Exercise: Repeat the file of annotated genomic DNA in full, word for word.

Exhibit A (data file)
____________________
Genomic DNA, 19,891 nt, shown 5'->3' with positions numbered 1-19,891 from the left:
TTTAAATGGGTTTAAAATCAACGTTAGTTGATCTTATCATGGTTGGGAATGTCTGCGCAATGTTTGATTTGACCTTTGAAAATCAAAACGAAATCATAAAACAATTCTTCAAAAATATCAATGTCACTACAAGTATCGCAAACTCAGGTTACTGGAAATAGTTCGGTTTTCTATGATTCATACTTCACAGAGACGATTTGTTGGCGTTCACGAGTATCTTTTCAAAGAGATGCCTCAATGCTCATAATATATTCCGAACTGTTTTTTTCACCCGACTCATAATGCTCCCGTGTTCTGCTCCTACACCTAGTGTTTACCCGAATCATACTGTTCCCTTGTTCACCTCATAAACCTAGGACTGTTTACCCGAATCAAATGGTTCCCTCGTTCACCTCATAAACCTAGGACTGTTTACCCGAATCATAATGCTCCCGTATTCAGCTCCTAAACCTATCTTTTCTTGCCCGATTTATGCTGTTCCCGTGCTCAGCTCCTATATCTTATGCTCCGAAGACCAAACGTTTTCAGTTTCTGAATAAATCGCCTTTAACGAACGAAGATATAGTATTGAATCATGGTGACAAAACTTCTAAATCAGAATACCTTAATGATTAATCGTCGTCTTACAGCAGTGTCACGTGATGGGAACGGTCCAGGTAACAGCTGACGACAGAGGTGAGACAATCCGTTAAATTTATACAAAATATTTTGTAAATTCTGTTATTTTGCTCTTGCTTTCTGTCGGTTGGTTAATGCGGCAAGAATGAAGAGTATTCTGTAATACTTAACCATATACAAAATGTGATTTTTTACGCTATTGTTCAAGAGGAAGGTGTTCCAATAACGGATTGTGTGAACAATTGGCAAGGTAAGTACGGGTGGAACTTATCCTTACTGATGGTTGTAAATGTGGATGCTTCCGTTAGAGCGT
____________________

Genomic DNA, 19,891 nt, shown 5'->3' with positions numbered 1-19,891 from the left:
TTTAAATGGGTTTAAAATCAACGTTAGTTGATCTTATCATGGTTGGGAATGTCTGCGCAATGTTTGATTTGACCTTTGAAAATCAAAACGAAATCATAAAACAATTCTTCAAAAATATCAATGTCACTACAAGTATCGCAAACTCAGGTTACTGGAAATAGTTCGGTTTTCTATGATTCATACTTCACAGAGACGATTTGTTGGCGTTCACGAGTATCTTTTCAAAGAGATGCCTCAATGCTCATAATATATTCCGAACTGTTTTTTTCACCCGACTCATAATGCTCCCGTGTTCTGCTCCTACACCTAGTGTTTACCCGAATCATACTGTTCCCTTGTTCACCTCATAAACCTAGGACTGTTTACCCGAATCAAATGGTTCCCTCGTTCACCTCATAAACCTAGGACTGTTTACCCGAATCATAATGCTCCCGTATTCAGCTCCTAAACCTATCTTTTCTTGCCCGATTTATGCTGTTCCCGTGCTCAGCTCCTATATCTTATGCTCCGAAGACCAAACGTTTTCAGTTTCTGAATAAATCGCCTTTAACGAACGAAGATATAGTATTGAATCATGGTGACAAAACTTCTAAATCAGAATACCTTAATGATTAATCGTCGTCTTACAGCAGTGTCACGTGATGGGAACGGTCCAGGTAACAGCTGACGACAGAGGTGAGACAATCCGTTAAATTTATACAAAATATTTTGTAAATTCTGTTATTTTGCTCTTGCTTTCTGTCGGTTGGTTAATGCGGCAAGAATGAAGAGTATTCTGTAATACTTAACCATATACAAAATGTGATTTTTTACGCTATTGTTCAAGAGGAAGGTGTTCCAATAACGGATTGTGTGAACAATTGGCAAGGTAAGTACGGGTGGAACTTATCCTTACTGATGGTTGTAAATGTGGATGCTTCCGTTAGAGCGT